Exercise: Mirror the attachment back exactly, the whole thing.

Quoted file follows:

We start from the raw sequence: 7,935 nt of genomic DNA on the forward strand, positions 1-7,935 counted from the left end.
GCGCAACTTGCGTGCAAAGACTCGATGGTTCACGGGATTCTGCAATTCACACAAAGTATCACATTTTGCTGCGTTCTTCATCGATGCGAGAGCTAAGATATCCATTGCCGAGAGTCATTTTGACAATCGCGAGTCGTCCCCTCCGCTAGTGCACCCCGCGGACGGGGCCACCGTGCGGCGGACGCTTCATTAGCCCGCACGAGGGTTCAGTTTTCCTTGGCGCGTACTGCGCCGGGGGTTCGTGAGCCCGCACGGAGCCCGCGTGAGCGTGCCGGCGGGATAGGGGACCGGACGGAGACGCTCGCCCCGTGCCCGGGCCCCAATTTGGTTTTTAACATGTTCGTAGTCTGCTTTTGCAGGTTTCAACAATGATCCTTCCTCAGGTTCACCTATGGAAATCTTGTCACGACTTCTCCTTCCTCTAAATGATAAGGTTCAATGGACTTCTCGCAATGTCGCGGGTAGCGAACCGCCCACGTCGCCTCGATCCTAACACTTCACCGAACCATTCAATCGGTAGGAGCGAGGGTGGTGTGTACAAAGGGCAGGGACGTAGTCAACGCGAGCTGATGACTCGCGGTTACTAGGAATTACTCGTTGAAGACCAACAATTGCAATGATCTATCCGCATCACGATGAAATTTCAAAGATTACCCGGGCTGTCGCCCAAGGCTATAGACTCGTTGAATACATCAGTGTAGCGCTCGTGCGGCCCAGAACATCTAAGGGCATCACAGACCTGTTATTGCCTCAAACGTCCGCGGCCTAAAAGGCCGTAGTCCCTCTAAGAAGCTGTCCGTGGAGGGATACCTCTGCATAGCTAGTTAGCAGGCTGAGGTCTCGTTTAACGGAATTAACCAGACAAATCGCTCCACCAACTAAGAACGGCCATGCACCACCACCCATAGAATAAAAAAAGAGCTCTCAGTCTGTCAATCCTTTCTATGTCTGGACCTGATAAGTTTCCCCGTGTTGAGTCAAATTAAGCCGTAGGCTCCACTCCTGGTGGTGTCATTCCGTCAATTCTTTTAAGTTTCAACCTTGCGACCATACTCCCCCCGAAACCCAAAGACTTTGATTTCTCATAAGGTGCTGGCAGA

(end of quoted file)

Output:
We start from the raw sequence: 7,935 nt of genomic DNA on the forward strand, positions 1-7,935 counted from the left end.
GCGCAACTTGCGTGCAAAGACTCGATGGTTCACGGGATTCTGCAATTCACACAAAGTATCACATTTTGCTGCGTTCTTCATCGATGCGAGAGCTAAGATATCCATTGCCGAGAGTCATTTTGACAATCGCGAGTCGTCCCCTCCGCTAGTGCACCCCGCGGACGGGGCCACCGTGCGGCGGACGCTTCATTAGCCCGCACGAGGGTTCAGTTTTCCTTGGCGCGTACTGCGCCGGGGGTTCGTGAGCCCGCACGGAGCCCGCGTGAGCGTGCCGGCGGGATAGGGGACCGGACGGAGACGCTCGCCCCGTGCCCGGGCCCCAATTTGGTTTTTAACATGTTCGTAGTCTGCTTTTGCAGGTTTCAACAATGATCCTTCCTCAGGTTCACCTATGGAAATCTTGTCACGACTTCTCCTTCCTCTAAATGATAAGGTTCAATGGACTTCTCGCAATGTCGCGGGTAGCGAACCGCCCACGTCGCCTCGATCCTAACACTTCACCGAACCATTCAATCGGTAGGAGCGAGGGTGGTGTGTACAAAGGGCAGGGACGTAGTCAACGCGAGCTGATGACTCGCGGTTACTAGGAATTACTCGTTGAAGACCAACAATTGCAATGATCTATCCGCATCACGATGAAATTTCAAAGATTACCCGGGCTGTCGCCCAAGGCTATAGACTCGTTGAATACATCAGTGTAGCGCTCGTGCGGCCCAGAACATCTAAGGGCATCACAGACCTGTTATTGCCTCAAACGTCCGCGGCCTAAAAGGCCGTAGTCCCTCTAAGAAGCTGTCCGTGGAGGGATACCTCTGCATAGCTAGTTAGCAGGCTGAGGTCTCGTTTAACGGAATTAACCAGACAAATCGCTCCACCAACTAAGAACGGCCATGCACCACCACCCATAGAATAAAAAAAGAGCTCTCAGTCTGTCAATCCTTTCTATGTCTGGACCTGATAAGTTTCCCCGTGTTGAGTCAAATTAAGCCGTAGGCTCCACTCCTGGTGGTGTCATTCCGTCAATTCTTTTAAGTTTCAACCTTGCGACCATACTCCCCCCGAAACCCAAAGACTTTGATTTCTCATAAGGTGCTGGCAGA